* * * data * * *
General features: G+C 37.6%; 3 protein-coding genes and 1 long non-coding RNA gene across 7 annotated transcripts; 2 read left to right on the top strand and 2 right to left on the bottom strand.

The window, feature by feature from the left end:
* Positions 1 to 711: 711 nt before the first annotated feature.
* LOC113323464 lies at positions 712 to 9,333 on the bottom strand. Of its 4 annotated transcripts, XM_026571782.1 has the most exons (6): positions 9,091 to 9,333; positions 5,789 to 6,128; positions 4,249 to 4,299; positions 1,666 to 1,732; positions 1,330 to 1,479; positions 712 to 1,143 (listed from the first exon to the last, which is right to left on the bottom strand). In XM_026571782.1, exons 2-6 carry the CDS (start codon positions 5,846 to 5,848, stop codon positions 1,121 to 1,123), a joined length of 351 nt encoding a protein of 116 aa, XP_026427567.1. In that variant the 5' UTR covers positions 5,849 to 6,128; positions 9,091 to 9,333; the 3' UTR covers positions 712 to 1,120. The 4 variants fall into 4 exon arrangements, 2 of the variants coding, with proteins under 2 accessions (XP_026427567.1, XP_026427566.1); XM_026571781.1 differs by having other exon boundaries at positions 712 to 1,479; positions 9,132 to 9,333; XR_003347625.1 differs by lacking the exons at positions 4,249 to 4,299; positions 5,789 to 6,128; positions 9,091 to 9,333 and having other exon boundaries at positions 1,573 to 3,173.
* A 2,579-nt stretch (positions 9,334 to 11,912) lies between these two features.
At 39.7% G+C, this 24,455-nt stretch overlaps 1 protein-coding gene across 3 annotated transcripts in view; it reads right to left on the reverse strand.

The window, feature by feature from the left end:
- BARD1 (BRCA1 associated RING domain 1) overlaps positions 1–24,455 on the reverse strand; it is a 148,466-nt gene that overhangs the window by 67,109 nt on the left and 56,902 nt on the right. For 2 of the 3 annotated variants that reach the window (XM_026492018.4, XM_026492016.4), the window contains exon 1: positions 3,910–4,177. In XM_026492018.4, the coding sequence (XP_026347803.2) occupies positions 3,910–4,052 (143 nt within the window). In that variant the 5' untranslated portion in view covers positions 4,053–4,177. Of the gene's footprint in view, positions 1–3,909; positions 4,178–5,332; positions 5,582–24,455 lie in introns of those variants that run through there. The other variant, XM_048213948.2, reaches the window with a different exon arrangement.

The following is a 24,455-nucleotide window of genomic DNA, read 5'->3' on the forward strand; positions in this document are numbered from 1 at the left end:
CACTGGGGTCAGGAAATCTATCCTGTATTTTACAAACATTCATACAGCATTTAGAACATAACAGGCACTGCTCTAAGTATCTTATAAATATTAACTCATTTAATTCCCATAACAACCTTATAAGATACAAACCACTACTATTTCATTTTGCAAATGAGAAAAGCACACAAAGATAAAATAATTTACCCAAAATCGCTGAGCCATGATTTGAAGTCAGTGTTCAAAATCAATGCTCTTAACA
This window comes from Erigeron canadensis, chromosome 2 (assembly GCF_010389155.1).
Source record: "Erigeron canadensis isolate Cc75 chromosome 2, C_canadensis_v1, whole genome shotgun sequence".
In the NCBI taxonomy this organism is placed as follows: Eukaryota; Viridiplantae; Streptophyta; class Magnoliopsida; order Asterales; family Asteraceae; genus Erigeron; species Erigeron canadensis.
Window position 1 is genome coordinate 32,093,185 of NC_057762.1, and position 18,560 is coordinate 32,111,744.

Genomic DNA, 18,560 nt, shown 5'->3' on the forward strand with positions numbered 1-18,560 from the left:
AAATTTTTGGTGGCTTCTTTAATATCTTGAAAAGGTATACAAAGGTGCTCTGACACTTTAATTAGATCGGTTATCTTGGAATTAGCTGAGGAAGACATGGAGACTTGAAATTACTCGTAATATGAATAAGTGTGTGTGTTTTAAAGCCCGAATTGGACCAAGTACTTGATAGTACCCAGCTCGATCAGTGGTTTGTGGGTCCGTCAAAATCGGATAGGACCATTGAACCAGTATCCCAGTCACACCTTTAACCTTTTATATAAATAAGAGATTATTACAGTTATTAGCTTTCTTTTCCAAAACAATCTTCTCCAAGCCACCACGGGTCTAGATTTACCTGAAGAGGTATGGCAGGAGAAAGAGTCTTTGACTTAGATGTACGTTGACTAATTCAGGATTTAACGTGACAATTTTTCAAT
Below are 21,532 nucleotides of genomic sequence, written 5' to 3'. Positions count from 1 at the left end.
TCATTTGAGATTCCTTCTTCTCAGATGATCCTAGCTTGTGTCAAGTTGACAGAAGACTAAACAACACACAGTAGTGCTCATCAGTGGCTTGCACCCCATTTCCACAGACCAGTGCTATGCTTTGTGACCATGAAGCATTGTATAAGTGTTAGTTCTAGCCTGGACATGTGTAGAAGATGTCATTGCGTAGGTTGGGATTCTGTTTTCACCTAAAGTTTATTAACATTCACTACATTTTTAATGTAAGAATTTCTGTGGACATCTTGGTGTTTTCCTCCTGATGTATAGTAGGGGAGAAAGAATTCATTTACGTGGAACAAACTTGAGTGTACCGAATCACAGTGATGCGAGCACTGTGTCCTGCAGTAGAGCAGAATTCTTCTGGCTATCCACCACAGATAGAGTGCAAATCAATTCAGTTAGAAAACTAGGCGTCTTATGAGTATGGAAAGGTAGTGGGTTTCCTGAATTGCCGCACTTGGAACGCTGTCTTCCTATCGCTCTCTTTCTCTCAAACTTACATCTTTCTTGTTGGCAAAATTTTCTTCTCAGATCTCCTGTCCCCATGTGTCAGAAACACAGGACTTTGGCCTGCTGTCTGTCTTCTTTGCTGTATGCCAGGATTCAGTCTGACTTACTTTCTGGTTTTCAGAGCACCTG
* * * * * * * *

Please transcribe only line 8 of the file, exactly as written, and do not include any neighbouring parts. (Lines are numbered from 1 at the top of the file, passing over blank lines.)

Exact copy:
- BARD1 (BRCA1 associated RING domain 1) overlaps positions 1–24,455 on the reverse strand; it is a 148,466-nt gene that overhangs the window by 67,109 nt on the left and 56,902 nt on the right. For 2 of the 3 annotated variants that reach the window (XM_026492018.4, XM_026492016.4), the window contains exon 1: positions 3,910–4,177. In XM_026492018.4, the coding sequence (XP_026347803.2) occupies positions 3,910–4,052 (143 nt within the window). In that variant the 5' untranslated portion in view covers positions 4,053–4,177. Of the gene's footprint in view, positions 1–3,909; positions 4,178–5,332; positions 5,582–24,455 lie in introns of those variants that run through there. The other variant, XM_048213948.2, reaches the window with a different exon arrangement.